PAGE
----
The IU School of Education and the Interprofessional Practice and Education Center will have four in-person workshops this year to educate students on social and personal health issues as well as encourage further group work and participation in related causes and activities.
This is the most recent IPEC “Improving Social Justice” certification series, which is a seminar program dedicated to educating students on social and health-related issues. This semester’s series will focus on human trafficking and health issues based on social influence.
The first session in this series is 7 p.m. to 8:30 p.m. Oct. 13 in the School of Education Room 2140. Alongside Deb Getz, School of Public Health clinical associate professor, students will analyze human trafficking statistics and learn about methods to respond to a crisis safely and responsibly, Kyla Cox Deckard, IU Center for Rural Engagement Director of Communications, said in an email.
The second session will focus on social factors affecting one’s health from 7 p.m. to 8:30 p.m. Oct. 20 in the same room. Students will learn how to understand how the community can affect an individual’s decisions and their health, Deckard said in an email.
IPEC project manager Alex Buchanan said he was pleased with the number of contacts and networking opportunities between students and faculty attending the sessions.
In an effort to encourage peer-to-peer learning and sharing experiences, presenters will facilitate sessions in two parts. The first half will be instructional and provide participants with an overview of the session content. The remaining half will be more hands-on and have a heavy emphasis on interprofessional collaboration, Buchanan said.
Students can register for these upcoming sessions on the IPEC website. According to the program description, those who attend at least three out of the four sessions will receive a certificate.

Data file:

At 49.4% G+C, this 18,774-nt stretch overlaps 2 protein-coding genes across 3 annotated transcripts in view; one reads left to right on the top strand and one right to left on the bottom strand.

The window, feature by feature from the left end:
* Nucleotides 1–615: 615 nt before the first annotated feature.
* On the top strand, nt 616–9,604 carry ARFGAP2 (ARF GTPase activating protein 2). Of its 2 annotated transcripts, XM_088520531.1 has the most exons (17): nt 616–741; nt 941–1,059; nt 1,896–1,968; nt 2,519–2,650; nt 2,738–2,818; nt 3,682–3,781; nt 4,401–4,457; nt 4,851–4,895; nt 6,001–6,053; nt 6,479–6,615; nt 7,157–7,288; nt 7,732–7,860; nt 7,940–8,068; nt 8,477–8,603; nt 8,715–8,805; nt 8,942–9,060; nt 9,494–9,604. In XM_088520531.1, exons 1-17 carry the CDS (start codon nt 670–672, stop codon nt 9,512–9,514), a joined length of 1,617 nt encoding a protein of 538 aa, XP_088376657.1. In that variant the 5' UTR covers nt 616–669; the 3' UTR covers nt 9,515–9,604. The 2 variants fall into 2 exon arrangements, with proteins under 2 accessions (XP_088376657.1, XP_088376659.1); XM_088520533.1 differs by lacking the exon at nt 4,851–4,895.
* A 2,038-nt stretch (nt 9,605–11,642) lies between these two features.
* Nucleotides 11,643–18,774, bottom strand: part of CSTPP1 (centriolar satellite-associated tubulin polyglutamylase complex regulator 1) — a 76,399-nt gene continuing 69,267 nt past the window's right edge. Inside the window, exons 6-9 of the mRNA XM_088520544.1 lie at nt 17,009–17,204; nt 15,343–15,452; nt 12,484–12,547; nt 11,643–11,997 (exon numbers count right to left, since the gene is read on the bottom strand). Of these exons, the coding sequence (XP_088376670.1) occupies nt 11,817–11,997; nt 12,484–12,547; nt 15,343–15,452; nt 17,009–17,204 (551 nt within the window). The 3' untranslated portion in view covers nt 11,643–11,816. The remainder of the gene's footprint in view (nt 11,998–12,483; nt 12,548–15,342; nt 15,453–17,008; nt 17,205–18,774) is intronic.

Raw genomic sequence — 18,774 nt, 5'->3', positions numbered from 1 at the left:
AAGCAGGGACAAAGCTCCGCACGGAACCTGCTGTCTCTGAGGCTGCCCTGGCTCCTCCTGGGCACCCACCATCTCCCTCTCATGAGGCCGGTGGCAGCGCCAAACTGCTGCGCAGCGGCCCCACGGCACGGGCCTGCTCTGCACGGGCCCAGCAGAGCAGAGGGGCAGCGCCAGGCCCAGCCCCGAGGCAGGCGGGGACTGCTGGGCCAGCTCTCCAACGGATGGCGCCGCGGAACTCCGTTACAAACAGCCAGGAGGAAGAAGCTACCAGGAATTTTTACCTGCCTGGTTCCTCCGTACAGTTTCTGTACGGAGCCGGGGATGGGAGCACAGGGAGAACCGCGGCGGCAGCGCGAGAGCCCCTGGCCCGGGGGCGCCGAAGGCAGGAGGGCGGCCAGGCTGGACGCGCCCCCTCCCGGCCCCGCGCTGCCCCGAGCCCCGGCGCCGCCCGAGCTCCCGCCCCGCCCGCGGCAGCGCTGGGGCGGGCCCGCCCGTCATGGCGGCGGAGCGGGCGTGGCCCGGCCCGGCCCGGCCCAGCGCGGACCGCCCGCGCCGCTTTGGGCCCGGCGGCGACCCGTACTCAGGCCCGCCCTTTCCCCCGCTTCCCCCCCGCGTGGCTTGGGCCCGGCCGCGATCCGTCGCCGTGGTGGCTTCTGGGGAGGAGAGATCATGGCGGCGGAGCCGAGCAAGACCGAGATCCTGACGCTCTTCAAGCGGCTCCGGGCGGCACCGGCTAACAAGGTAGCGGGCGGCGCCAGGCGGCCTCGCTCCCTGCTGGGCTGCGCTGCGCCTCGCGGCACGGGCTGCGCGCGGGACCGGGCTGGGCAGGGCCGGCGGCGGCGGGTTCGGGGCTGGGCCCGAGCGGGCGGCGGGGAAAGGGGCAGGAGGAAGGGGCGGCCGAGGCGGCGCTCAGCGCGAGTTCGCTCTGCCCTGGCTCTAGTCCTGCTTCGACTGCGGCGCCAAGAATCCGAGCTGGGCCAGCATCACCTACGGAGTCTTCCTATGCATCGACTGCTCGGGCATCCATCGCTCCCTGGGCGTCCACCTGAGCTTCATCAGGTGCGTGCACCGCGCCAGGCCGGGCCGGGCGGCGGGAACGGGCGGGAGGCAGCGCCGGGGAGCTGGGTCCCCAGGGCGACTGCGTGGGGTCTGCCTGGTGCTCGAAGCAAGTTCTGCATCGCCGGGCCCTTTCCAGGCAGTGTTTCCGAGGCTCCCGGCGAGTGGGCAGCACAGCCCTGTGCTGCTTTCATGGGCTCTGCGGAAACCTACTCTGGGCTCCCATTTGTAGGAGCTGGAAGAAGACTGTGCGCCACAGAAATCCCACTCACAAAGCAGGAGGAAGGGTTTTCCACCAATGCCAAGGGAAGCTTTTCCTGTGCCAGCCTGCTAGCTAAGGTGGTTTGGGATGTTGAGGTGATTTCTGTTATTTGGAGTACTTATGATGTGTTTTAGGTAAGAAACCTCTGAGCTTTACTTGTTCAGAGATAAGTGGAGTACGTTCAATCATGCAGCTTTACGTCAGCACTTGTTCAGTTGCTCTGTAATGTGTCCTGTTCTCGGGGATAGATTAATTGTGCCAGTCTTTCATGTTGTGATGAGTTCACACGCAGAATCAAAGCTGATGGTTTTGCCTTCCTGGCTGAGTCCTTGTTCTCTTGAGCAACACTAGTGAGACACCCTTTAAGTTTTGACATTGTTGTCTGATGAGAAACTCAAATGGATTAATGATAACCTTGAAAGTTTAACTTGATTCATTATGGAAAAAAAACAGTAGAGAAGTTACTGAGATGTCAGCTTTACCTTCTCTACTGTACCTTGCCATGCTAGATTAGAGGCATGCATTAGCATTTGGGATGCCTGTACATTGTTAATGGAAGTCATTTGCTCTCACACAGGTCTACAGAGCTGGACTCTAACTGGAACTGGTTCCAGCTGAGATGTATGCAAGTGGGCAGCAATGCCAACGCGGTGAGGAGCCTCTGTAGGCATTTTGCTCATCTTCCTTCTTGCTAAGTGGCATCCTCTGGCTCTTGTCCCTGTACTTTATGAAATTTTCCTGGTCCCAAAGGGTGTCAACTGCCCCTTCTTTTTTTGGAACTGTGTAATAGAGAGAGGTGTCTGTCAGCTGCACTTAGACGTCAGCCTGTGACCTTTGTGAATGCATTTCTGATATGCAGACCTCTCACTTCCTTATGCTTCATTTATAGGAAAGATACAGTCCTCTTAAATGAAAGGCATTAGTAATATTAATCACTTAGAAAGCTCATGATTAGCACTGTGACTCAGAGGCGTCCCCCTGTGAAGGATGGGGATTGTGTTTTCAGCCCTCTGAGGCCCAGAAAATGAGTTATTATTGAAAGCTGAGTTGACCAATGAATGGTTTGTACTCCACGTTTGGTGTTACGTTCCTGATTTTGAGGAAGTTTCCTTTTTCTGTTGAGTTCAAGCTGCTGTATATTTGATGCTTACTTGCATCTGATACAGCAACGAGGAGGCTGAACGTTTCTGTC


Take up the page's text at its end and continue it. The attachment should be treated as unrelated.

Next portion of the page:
“This training is incredibly important because it informs and educates future professionals — police, social workers, nurses, teachers, and public health administrators — with a team-based approach to assisting people in need,” Todd Burkhardt, Director of Campus Partnerships, said in an IU Center for Rural Engagement article.
Students are highly encouraged to attend, Buchanan said, since it is a broader segue from IU’s Responding to the Addictions Crisis initiative, a program that generates strategies and solutions to help families, employees, and businesses struggling with the addiction crisis aftermath.
Buchanan said his team prioritized inclusion and collaboration when selecting topics and workshop activities for the certification series. Human trafficking and social determinants are a continuation of the same concerns from a different angle, he said.
IPEC plans to hold presentations on trauma-informed care and diversity inclusion this spring.
“The long-term goal, for fall 2022, is to have in-person events in Bloomington and Indianapolis along with a virtual option for others interested in the series,” Buchanan said.